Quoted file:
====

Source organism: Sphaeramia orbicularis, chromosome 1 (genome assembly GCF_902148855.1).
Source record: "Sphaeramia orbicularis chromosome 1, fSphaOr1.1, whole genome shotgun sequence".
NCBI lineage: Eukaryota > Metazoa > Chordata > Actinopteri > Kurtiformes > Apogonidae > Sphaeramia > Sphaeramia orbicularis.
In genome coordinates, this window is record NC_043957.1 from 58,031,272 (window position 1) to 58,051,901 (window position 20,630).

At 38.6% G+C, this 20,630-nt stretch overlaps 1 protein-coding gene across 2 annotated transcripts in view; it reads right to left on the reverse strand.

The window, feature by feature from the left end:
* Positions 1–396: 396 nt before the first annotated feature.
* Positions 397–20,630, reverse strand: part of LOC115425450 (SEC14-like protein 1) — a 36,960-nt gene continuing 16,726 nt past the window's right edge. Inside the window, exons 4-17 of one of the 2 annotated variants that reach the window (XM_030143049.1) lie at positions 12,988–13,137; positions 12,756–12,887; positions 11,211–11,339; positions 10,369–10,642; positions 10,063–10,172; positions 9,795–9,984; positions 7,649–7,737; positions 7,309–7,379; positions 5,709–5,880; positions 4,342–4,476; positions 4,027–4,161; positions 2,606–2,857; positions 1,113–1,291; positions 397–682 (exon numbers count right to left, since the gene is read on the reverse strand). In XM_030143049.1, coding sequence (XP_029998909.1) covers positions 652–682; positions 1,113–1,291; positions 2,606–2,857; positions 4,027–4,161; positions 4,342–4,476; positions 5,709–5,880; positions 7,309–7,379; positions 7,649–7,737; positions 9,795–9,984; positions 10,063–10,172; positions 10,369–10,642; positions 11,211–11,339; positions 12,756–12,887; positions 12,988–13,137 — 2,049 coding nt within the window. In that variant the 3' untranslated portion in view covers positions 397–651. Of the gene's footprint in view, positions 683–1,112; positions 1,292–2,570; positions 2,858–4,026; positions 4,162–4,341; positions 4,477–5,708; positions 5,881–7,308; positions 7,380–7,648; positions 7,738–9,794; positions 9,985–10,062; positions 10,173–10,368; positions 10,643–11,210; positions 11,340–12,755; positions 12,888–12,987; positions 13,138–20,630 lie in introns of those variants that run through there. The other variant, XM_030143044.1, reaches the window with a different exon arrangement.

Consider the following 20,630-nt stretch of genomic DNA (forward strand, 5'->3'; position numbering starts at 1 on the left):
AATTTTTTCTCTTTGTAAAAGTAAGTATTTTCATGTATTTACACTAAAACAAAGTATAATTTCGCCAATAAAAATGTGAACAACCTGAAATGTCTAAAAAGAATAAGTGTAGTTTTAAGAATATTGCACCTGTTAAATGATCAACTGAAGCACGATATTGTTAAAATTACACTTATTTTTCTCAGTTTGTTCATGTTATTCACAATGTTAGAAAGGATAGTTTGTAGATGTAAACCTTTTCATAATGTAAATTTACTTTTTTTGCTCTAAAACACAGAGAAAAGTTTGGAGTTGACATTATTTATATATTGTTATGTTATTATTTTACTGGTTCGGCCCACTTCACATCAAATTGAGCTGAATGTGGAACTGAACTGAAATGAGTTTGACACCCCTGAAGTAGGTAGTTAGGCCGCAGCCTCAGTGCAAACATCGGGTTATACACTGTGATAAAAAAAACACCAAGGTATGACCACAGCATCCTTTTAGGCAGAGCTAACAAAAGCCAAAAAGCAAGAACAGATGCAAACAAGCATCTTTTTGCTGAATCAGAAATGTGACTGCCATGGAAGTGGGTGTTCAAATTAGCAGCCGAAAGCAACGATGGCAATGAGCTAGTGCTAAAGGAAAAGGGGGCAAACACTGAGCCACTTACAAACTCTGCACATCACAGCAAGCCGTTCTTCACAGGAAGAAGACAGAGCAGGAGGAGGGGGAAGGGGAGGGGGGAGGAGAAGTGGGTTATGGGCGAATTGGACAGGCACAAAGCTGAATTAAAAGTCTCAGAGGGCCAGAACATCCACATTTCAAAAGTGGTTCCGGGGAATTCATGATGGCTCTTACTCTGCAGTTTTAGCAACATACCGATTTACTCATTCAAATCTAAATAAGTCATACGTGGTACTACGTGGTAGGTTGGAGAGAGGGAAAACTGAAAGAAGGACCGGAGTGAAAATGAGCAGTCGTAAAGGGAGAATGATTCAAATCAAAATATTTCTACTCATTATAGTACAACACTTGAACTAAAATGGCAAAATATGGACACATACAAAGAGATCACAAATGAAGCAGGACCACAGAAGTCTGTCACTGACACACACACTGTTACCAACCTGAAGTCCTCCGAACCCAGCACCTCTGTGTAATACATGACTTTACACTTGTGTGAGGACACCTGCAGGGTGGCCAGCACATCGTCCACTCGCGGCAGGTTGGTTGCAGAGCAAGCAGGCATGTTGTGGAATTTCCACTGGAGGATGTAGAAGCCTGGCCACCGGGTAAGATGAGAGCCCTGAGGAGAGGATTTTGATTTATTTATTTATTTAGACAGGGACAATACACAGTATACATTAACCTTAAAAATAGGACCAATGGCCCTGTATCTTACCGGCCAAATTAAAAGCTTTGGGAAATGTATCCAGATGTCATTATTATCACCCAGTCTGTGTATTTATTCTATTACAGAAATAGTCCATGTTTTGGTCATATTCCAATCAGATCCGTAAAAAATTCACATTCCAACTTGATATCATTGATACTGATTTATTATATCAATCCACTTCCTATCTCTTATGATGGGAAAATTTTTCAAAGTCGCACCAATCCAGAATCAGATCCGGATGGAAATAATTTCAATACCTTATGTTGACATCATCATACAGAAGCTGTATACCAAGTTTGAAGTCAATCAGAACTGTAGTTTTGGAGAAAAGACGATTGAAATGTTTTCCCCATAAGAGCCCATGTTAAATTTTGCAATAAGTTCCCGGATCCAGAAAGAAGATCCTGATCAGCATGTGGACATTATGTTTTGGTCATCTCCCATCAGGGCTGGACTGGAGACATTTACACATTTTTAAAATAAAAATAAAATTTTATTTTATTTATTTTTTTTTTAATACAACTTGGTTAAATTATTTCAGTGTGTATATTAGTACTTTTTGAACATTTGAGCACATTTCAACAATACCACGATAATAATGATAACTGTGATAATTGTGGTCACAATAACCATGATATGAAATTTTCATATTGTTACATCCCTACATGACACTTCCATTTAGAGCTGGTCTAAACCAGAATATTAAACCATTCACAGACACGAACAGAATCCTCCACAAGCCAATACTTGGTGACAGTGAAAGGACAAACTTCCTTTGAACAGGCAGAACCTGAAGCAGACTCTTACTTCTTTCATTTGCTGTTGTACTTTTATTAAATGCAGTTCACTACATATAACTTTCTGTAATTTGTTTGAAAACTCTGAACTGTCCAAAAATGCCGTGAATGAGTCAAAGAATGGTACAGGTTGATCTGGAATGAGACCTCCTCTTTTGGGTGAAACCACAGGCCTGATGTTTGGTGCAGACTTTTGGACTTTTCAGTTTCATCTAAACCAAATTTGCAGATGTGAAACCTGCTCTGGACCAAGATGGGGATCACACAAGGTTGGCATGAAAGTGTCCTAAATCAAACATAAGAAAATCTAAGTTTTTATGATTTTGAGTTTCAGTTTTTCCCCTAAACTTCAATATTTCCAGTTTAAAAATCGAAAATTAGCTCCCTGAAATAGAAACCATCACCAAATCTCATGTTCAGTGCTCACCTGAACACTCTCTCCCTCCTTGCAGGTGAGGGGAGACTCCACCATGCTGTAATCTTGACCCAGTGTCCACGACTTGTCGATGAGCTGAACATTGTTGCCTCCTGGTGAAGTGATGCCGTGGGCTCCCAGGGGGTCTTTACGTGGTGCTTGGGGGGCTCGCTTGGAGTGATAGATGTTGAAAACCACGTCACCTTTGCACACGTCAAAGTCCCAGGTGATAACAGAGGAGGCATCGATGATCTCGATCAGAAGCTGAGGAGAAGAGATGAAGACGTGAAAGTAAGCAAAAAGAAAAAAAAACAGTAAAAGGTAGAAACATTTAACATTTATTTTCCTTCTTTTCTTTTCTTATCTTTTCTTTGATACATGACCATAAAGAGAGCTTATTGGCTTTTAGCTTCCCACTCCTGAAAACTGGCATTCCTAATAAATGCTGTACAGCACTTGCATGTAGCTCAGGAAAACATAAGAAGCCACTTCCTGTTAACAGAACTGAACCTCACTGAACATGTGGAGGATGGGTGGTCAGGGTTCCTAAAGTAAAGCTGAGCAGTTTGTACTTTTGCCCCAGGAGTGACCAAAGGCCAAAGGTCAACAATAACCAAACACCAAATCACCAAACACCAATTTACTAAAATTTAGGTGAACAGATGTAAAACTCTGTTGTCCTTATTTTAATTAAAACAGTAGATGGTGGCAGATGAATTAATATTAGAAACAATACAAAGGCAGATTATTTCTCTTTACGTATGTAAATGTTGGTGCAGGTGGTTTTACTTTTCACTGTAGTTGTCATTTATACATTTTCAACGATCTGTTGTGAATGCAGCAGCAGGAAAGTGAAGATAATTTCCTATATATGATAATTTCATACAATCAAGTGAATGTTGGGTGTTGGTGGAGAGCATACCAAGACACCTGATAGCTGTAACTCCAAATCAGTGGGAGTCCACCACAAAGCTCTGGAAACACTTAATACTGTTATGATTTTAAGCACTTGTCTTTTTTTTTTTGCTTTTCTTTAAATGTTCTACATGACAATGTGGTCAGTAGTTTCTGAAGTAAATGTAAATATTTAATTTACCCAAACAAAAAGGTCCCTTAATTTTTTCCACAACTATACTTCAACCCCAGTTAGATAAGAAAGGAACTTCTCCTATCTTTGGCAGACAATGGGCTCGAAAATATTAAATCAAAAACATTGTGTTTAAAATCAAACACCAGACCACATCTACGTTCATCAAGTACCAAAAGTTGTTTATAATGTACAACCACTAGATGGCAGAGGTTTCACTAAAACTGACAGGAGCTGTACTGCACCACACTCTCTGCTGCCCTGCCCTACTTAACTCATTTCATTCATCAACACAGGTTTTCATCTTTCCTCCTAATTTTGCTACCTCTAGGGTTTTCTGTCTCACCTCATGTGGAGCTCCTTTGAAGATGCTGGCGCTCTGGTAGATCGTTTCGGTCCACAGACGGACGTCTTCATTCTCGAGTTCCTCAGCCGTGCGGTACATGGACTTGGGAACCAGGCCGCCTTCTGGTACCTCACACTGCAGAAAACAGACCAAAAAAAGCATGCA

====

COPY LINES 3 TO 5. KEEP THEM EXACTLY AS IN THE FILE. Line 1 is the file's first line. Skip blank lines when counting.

NCBI lineage: Eukaryota > Metazoa > Chordata > Actinopteri > Kurtiformes > Apogonidae > Sphaeramia > Sphaeramia orbicularis.
In genome coordinates, this window is record NC_043957.1 from 58,031,272 (window position 1) to 58,051,901 (window position 20,630).

At 38.6% G+C, this 20,630-nt stretch overlaps 1 protein-coding gene across 2 annotated transcripts in view; it reads right to left on the reverse strand.